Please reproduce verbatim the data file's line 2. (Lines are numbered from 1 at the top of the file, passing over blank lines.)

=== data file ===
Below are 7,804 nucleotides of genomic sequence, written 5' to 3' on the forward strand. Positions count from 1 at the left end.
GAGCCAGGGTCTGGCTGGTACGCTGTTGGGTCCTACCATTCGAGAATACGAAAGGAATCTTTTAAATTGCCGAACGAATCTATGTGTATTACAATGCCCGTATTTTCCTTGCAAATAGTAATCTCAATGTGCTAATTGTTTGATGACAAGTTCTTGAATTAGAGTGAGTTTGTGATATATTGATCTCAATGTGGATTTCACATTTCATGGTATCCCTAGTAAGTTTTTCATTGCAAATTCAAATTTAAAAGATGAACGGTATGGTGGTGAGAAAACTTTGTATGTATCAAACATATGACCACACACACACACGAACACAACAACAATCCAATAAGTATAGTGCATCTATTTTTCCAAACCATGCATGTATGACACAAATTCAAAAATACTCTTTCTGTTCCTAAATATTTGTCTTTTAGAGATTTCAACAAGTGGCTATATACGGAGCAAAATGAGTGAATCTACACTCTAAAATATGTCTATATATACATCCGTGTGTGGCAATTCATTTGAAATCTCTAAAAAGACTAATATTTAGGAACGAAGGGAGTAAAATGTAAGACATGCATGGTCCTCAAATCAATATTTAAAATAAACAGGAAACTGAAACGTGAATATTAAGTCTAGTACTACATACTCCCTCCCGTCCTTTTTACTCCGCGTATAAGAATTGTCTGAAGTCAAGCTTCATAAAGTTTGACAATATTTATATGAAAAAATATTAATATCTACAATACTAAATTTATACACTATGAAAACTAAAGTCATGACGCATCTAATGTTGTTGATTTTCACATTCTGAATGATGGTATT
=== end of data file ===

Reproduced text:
GAGCCAGGGTCTGGCTGGTACGCTGTTGGGTCCTACCATTCGAGAATACGAAAGGAATCTTTTAAATTGCCGAACGAATCTATGTGTATTACAATGCCCGTATTTTCCTTGCAAATAGTAATCTCAATGTGCTAATTGTTTGATGACAAGTTCTTGAATTAGAGTGAGTTTGTGATATATTGATCTCAATGTGGATTTCACATTTCATGGTATCCCTAGTAAGTTTTTCATTGCAAATTCAAATTTAAAAGATGAACGGTATGGTGGTGAGAAAACTTTGTATGTATCAAACATATGACCACACACACACACGAACACAACAACAATCCAATAAGTATAGTGCATCTATTTTTCCAAACCATGCATGTATGACACAAATTCAAAAATACTCTTTCTGTTCCTAAATATTTGTCTTTTAGAGATTTCAACAAGTGGCTATATACGGAGCAAAATGAGTGAATCTACACTCTAAAATATGTCTATATATACATCCGTGTGTGGCAATTCATTTGAAATCTCTAAAAAGACTAATATTTAGGAACGAAGGGAGTAAAATGTAAGACATGCATGGTCCTCAAATCAATATTTAAAATAAACAGGAAACTGAAACGTGAATATTAAGTCTAGTACTACATACTCCCTCCCGTCCTTTTTACTCCGCGTATAAGAATTGTCTGAAGTCAAGCTTCATAAAGTTTGACAATATTTATATGAAAAAATATTAATATCTACAATACTAAATTTATACACTATGAAAACTAAAGTCATGACGCATCTAATGTTGTTGATTTTCACATTCTGAATGATGGTATT